While up to now, wearing a face mask has been recommended, but not mandatory, in Estonia, Minister of Justice, Raivo Aeg (Isamaa) has ordered judicial analysis as to whether the government has the right to oblige the public to wear face-masks, in the interests of public health in the face of growing COVID-19 rates. Aeg aid that the need may arise in the near future, if and when the virus continues to spread.
Aeg said that the government has discussed making masks mandatory for several times already, but it hasn't been clear if Estonian law allows for it, hence the judicial analysis, ETV news show "Aktuaalne kaamera" (AK) reported Thursday.
The Health Board and the and the government do have the right to make mask-wearing mandatory, the report concluded, since during the first wave of coronavirus in spring, the government made the necessary law amendments.
However, if the Health Board doesn't consider wearing masks necessary, then Aeg said the government still has the right to overrule it and make such a decision. The minister said there is no such plan at the moment, however, but he did not rule out its being discussed in some areas of life or in some regions in the near future.
"Considering we have had outbreaks in Ida-Viru County, Harju County and especially in Tallinn, then why should we put a general obligation to wear a mask in Hiiumaa when we have not had an outbreak there," Aeg said.
Chancellor of Justice Ülle Madise said that the dispute on this topic is still ongoing, and if it transpires that the law allows for the introduction of a mask obligation, nonetheless not everything has been decided yet, including where and what type of masks are needed as well as which sections of society would have to wear them. It is also necessary to clarify, on the basis of research, the pros and cons of mandatory mask-wearing, Madise added.
"But sometimes it is the case in science and protecting public health that what appears to be a good idea, when we come to study the causes, we can see that they don't exist in that way," Madise said.
Madise said that this has been proven by the experience of other European countries, where the obligation to wear a mask hasn't helped with avoiding a second wave.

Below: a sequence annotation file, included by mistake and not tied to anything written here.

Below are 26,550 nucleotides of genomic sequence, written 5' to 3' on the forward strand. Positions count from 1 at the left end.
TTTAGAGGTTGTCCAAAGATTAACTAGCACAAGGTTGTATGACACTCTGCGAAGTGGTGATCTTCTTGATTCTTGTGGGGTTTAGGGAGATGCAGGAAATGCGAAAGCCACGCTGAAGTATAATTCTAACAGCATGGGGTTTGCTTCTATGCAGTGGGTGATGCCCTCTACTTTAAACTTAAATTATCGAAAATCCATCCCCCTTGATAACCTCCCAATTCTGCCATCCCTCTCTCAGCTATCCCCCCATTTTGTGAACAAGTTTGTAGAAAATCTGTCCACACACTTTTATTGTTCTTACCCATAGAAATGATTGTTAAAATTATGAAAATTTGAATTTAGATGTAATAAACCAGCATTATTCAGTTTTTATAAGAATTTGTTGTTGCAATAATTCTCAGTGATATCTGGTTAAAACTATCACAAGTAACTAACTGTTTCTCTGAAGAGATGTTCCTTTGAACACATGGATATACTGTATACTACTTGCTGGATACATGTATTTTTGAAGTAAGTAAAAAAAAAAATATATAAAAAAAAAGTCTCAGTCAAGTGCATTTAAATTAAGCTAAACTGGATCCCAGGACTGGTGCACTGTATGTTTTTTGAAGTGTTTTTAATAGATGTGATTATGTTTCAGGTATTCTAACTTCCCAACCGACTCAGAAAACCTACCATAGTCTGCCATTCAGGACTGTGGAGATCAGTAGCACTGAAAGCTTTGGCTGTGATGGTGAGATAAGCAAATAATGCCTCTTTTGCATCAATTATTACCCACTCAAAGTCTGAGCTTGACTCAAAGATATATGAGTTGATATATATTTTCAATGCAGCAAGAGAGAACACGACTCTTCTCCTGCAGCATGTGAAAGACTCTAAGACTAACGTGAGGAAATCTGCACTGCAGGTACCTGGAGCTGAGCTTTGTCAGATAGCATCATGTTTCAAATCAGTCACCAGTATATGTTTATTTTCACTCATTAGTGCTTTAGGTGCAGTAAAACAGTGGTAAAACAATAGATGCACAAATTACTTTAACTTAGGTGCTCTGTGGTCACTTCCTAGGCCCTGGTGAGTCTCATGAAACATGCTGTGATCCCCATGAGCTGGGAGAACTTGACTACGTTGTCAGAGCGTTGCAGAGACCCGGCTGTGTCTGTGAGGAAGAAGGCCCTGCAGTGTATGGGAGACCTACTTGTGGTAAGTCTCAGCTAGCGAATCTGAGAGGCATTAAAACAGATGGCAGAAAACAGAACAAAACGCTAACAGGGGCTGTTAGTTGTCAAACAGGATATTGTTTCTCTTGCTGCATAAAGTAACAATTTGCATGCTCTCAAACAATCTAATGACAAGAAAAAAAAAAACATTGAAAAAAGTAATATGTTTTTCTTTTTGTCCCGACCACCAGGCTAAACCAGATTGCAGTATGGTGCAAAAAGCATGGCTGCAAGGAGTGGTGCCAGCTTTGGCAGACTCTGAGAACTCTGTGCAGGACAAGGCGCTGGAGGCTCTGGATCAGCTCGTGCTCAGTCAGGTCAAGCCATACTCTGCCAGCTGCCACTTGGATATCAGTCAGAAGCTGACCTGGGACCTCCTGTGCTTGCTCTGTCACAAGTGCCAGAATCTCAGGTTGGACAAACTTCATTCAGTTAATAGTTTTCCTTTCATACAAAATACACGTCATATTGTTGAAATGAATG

Arkadi Popov, head of the ambulance center of the North-Estonian Regional Hospital (PERH), said that masks should be worn in locations where the number of cases is likely to be higher than normal, and also in public spaces and indoors.
Popov said that a mask only helps when it's worn correctly, which can be an issue in Estonia, as is public education on the issue as a whole.
"The culture of wearing the mask is very important; unfortunately, we have a long way to go for the public to understand why are they doing everything required, for what reason and how to go about these things," Popov said.
Martin Kadai, who led the emergency department of the Health Board during spring, before stepping down, said wearing a mask is in the same category, so far as public health goes, as hand-washing, and as such is something which should not be regulated by government order.
Kadai added that wearing a mask is not some kind of a magical panacea which could bring the pandemic to an end, and when making it mandatory, the concept that this could be for a duration in terms of years, rather than months, needs to be taken on board.
"When we talk about obligations, we run into a lot of problems: What type of masks are we talking about, what is the likelihood of the population fulfilling that obligation, how do we monitor compliance and what sanctions do we apply if people don't follow it? These considerations could lead to very different results, including those where people start to fulfill this obligation only on the surface. at the same time, it is not reasonable to make sometthing an 'obligation' that is fulfilled only when a police officer is in the vicinity," Kadai said.
Editor: Roberta Vaino, Andrew Whyte